MSPs are being urged to recognise the value of Scotland’s mountains, and to protect a vital national asset.
Members of the Scottish Parliament will today receive a leaflet from the Mountaineering Council of Scotland (MCofS) reminding them of the huge benefits of Scotland’s mountains – and the threat posed by over-provision of wind farms.
They are being challenged to balance the need for green power with the need to safeguard a hugely valuable but finite and vulnerable resource.
“To some the term ‘wild land’ just translates as emptiness – something without any value,” says MCofS Director of Landscape and Access Dave Gordon.
“Scotland’s mountains are very far from being without value: they are among our greatest assets.
“But our uplands are also incredibly vulnerable.
“Our mountains and wild land are internationally recognised and a major factor in attracting tourism and supporting rural employment, as well as being a home for wildlife and key part of our cultural heritage.
“However, Scotland is a small country and the area of the land unaffected by the visual impact of built development has already shrunk by a third in less than a decade. The unceasing pressure from wind farm developers on our mountains threatens to squander a large part of this precious asset within the next decade.”
The MCofS, which is the representative body for Scottish mountaineers and hill walkers, with nearly 12,000 members, is calling on MSPs and the Scottish Government to act for the future by following a five-point plan.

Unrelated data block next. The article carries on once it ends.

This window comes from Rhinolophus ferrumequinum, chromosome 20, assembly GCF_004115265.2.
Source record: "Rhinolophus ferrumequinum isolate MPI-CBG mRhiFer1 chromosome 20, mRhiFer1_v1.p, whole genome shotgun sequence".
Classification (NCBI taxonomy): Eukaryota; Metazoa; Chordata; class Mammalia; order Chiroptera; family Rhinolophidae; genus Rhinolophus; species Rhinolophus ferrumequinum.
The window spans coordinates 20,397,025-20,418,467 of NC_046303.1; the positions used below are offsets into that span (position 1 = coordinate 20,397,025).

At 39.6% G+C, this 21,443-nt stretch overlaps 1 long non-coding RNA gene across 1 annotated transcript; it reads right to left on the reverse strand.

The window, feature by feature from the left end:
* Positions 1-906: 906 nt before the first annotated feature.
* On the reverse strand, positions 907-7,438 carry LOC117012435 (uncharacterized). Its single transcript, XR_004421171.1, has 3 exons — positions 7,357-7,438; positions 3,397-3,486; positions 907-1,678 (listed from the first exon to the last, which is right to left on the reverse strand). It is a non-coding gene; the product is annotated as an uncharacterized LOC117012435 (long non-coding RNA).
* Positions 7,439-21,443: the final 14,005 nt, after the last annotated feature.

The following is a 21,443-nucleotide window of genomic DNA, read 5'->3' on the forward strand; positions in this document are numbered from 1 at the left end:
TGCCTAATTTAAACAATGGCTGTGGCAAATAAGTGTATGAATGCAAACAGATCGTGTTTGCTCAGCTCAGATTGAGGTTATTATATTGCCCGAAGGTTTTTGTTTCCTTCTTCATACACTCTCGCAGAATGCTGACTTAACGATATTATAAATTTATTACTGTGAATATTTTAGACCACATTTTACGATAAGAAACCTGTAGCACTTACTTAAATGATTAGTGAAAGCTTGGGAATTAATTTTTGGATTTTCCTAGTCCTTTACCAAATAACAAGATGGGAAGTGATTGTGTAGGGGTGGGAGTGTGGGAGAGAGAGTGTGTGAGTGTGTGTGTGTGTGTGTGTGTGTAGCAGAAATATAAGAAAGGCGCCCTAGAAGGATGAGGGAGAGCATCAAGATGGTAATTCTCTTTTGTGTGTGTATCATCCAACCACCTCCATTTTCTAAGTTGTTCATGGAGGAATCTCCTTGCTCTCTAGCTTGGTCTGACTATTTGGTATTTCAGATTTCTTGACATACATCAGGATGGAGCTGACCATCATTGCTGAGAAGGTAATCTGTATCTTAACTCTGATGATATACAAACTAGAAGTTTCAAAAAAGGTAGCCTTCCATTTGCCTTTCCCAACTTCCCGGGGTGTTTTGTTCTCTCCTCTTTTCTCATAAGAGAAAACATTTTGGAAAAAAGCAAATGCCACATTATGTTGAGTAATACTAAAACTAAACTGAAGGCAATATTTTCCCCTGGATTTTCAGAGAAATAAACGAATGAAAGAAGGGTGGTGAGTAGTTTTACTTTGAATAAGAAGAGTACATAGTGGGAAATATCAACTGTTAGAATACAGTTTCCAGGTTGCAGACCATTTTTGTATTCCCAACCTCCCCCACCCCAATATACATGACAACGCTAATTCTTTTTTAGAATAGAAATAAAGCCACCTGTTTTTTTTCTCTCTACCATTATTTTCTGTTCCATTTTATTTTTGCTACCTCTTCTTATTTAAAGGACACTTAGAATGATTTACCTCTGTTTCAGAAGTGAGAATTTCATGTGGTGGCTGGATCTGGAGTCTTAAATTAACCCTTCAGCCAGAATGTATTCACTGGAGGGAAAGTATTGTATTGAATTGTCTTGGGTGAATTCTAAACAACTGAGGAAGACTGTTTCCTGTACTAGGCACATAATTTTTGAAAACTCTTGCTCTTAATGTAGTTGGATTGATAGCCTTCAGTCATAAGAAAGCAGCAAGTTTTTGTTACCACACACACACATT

• To ensure proper recognition of the value of wild land and open mountain landscapes as an essential national asset
• To afford full protection from wind farms and other damaging development for National Parks, National Scenic Areas, other areas designated for their landscape or wildlife importance, and Core Areas of Wild Land
• To maintain a very strong presumption against development adjacent to protected landscapes that impacts on the qualities which make those landscapes special
• To attach more weight to local decision-making in planning
• To achieve a balanced, planned electricity generation mix and not an unbalanced over-development of onshore wind
The MCofS is not opposed to wind farms on principle, and has only objected to 6 per cent of applications.
Dave Gordon added: “It’s in the interests of Scotland and of the energy industry itself to build wind power stations in the right places, so that they can be accepted as part of a diverse, long-term and affordable electricity generation mix.”
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